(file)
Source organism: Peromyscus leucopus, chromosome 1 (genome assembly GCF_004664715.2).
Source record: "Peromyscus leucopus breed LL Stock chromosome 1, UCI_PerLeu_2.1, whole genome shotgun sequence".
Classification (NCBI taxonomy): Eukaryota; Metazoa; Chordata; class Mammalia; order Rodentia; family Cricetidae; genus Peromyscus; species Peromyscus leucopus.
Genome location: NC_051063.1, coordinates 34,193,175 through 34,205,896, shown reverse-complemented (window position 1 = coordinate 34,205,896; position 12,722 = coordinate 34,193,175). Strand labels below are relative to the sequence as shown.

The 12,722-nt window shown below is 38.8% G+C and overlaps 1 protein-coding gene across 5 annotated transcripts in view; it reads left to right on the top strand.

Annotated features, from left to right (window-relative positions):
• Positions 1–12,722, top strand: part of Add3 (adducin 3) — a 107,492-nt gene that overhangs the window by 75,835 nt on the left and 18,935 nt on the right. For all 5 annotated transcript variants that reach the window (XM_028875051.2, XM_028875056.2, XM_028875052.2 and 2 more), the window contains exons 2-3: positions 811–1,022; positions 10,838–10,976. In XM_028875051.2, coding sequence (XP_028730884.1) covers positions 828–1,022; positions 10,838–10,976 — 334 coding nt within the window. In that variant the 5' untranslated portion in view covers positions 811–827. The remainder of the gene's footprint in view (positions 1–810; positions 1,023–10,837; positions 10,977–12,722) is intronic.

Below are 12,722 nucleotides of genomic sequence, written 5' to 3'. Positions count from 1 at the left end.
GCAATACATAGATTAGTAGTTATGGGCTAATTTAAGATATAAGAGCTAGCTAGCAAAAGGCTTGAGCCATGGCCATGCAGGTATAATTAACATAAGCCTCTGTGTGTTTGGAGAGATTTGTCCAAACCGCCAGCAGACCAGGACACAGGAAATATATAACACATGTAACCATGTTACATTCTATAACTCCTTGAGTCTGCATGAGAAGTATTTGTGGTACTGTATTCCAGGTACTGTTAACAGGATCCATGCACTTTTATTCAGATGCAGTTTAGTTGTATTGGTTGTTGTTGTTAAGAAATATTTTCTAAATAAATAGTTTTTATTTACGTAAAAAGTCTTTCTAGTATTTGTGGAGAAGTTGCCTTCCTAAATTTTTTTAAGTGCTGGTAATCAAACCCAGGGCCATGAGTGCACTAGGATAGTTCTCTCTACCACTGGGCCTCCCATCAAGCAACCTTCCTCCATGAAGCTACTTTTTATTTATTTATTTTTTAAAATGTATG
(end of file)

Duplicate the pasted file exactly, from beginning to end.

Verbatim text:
Source organism: Peromyscus leucopus, chromosome 1 (genome assembly GCF_004664715.2).
Source record: "Peromyscus leucopus breed LL Stock chromosome 1, UCI_PerLeu_2.1, whole genome shotgun sequence".
Classification (NCBI taxonomy): Eukaryota; Metazoa; Chordata; class Mammalia; order Rodentia; family Cricetidae; genus Peromyscus; species Peromyscus leucopus.
Genome location: NC_051063.1, coordinates 34,193,175 through 34,205,896, shown reverse-complemented (window position 1 = coordinate 34,205,896; position 12,722 = coordinate 34,193,175). Strand labels below are relative to the sequence as shown.

The 12,722-nt window shown below is 38.8% G+C and overlaps 1 protein-coding gene across 5 annotated transcripts in view; it reads left to right on the top strand.

Annotated features, from left to right (window-relative positions):
• Positions 1–12,722, top strand: part of Add3 (adducin 3) — a 107,492-nt gene that overhangs the window by 75,835 nt on the left and 18,935 nt on the right. For all 5 annotated transcript variants that reach the window (XM_028875051.2, XM_028875056.2, XM_028875052.2 and 2 more), the window contains exons 2-3: positions 811–1,022; positions 10,838–10,976. In XM_028875051.2, coding sequence (XP_028730884.1) covers positions 828–1,022; positions 10,838–10,976 — 334 coding nt within the window. In that variant the 5' untranslated portion in view covers positions 811–827. The remainder of the gene's footprint in view (positions 1–810; positions 1,023–10,837; positions 10,977–12,722) is intronic.

Below are 12,722 nucleotides of genomic sequence, written 5' to 3'. Positions count from 1 at the left end.
GCAATACATAGATTAGTAGTTATGGGCTAATTTAAGATATAAGAGCTAGCTAGCAAAAGGCTTGAGCCATGGCCATGCAGGTATAATTAACATAAGCCTCTGTGTGTTTGGAGAGATTTGTCCAAACCGCCAGCAGACCAGGACACAGGAAATATATAACACATGTAACCATGTTACATTCTATAACTCCTTGAGTCTGCATGAGAAGTATTTGTGGTACTGTATTCCAGGTACTGTTAACAGGATCCATGCACTTTTATTCAGATGCAGTTTAGTTGTATTGGTTGTTGTTGTTAAGAAATATTTTCTAAATAAATAGTTTTTATTTACGTAAAAAGTCTTTCTAGTATTTGTGGAGAAGTTGCCTTCCTAAATTTTTTTAAGTGCTGGTAATCAAACCCAGGGCCATGAGTGCACTAGGATAGTTCTCTCTACCACTGGGCCTCCCATCAAGCAACCTTCCTCCATGAAGCTACTTTTTATTTATTTATTTTTTAAAATGTATG